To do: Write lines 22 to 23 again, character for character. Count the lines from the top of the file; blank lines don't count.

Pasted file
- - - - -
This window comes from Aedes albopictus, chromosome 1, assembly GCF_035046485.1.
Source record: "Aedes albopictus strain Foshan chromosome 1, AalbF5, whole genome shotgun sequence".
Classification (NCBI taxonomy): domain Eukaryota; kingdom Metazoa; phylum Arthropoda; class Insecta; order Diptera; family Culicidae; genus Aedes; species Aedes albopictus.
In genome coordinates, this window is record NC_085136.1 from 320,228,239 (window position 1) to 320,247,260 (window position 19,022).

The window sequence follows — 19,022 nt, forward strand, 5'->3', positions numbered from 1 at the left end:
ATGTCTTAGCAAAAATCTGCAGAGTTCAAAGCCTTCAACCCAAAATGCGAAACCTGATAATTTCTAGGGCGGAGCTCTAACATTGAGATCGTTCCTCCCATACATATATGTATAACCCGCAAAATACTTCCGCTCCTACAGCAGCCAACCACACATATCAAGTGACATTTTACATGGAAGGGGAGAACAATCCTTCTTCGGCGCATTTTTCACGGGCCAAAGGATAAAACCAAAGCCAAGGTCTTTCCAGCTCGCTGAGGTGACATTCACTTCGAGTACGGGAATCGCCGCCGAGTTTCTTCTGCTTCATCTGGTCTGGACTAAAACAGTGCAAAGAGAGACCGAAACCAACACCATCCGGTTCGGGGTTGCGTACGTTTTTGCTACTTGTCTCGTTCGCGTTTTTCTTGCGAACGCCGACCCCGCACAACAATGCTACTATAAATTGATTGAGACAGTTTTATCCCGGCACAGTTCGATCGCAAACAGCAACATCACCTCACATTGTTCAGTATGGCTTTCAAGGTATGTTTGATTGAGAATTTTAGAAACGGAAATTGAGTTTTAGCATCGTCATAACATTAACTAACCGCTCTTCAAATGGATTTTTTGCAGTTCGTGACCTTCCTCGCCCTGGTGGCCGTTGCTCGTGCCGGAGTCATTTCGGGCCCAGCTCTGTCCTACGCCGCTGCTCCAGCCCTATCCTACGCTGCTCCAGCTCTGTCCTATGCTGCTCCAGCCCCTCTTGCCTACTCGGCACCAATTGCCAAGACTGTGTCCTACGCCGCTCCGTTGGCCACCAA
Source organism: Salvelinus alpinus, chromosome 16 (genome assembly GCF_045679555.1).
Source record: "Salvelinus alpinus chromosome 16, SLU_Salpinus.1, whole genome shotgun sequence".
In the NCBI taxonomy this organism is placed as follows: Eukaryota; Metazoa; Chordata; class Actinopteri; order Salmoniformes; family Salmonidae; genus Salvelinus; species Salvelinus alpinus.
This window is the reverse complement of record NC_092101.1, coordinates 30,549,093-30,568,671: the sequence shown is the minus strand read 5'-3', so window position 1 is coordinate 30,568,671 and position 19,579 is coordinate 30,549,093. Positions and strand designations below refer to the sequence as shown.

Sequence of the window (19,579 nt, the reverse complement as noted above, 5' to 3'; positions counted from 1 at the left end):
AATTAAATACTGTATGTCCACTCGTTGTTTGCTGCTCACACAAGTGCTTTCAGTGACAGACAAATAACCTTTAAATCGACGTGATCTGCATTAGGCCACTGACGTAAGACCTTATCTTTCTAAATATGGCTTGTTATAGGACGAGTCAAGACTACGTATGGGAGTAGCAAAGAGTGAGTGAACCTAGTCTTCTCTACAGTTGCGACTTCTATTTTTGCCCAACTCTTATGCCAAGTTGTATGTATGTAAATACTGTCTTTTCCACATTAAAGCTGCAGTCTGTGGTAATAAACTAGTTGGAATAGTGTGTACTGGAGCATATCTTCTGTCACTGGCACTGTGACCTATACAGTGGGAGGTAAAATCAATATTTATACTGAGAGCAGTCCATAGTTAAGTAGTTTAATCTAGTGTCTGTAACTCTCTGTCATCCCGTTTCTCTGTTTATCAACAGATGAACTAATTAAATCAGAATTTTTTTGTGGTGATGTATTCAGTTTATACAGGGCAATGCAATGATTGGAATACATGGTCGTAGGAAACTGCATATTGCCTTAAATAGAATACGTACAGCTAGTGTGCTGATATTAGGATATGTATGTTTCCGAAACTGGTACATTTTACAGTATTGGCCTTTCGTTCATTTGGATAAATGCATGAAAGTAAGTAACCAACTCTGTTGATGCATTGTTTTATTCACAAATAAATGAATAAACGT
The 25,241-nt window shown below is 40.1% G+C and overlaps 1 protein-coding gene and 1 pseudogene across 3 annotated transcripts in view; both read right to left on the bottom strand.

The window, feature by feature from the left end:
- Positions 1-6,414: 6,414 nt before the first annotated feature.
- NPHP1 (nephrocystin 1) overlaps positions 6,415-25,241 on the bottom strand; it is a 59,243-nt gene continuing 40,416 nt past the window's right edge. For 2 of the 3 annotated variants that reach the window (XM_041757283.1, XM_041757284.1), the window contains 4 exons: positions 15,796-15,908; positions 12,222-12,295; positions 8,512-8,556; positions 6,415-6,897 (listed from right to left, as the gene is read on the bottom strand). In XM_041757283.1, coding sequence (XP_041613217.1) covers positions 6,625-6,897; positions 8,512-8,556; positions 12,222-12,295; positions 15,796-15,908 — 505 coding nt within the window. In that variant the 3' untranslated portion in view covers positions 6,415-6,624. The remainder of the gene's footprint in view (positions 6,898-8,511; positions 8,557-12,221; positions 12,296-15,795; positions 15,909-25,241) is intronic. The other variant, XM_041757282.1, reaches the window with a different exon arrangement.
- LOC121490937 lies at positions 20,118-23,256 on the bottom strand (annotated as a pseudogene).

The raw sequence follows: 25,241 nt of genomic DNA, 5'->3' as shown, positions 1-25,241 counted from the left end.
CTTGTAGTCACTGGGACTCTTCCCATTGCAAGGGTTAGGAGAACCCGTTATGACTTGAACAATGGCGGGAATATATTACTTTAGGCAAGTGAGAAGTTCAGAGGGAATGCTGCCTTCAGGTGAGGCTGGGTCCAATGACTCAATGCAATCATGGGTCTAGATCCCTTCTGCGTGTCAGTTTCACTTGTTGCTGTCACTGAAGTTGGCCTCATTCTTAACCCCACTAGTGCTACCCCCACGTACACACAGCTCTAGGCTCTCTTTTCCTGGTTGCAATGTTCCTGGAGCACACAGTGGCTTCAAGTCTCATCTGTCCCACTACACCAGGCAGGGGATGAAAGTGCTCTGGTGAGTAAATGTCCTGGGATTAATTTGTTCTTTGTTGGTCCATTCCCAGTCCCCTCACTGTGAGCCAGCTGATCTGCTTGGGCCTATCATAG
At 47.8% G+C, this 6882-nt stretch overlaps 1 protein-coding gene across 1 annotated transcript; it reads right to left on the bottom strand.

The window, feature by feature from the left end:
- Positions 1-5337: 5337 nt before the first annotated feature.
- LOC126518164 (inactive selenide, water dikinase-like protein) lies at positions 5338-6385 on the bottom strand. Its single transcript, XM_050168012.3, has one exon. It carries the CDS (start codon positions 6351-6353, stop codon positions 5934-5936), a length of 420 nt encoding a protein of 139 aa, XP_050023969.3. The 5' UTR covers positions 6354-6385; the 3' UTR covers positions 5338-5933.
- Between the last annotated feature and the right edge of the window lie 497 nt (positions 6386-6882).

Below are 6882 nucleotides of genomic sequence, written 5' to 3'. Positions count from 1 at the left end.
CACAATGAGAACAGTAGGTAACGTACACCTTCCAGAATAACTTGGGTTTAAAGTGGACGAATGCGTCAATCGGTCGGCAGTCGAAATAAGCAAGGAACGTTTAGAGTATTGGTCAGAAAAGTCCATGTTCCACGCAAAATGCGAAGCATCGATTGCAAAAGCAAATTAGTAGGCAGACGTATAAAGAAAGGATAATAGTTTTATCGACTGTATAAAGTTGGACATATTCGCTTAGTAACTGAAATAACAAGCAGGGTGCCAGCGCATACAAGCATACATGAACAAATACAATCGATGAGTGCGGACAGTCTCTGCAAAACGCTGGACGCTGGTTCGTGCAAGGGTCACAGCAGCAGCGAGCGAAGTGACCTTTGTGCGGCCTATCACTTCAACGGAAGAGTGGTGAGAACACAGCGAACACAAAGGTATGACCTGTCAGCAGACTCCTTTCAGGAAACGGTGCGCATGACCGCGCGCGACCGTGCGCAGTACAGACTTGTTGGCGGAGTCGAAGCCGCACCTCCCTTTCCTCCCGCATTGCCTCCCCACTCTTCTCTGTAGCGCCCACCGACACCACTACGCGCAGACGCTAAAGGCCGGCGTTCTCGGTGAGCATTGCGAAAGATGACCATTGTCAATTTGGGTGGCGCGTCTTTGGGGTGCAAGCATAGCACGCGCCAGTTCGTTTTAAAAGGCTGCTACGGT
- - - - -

- Positions 1-5337: 5337 nt before the first annotated feature.
- LOC126518164 (inactive selenide, water dikinase-like protein) lies at positions 5338-6385 on the bottom strand. Its single transcript, XM_050168012.3, has one exon. It carries the CDS (start codon positions 6351-6353, stop codon positions 5934-5936), a length of 420 nt encoding a protein of 139 aa, XP_050023969.3. The 5' UTR covers positions 6354-6385; the 3' UTR covers positions 5338-5933.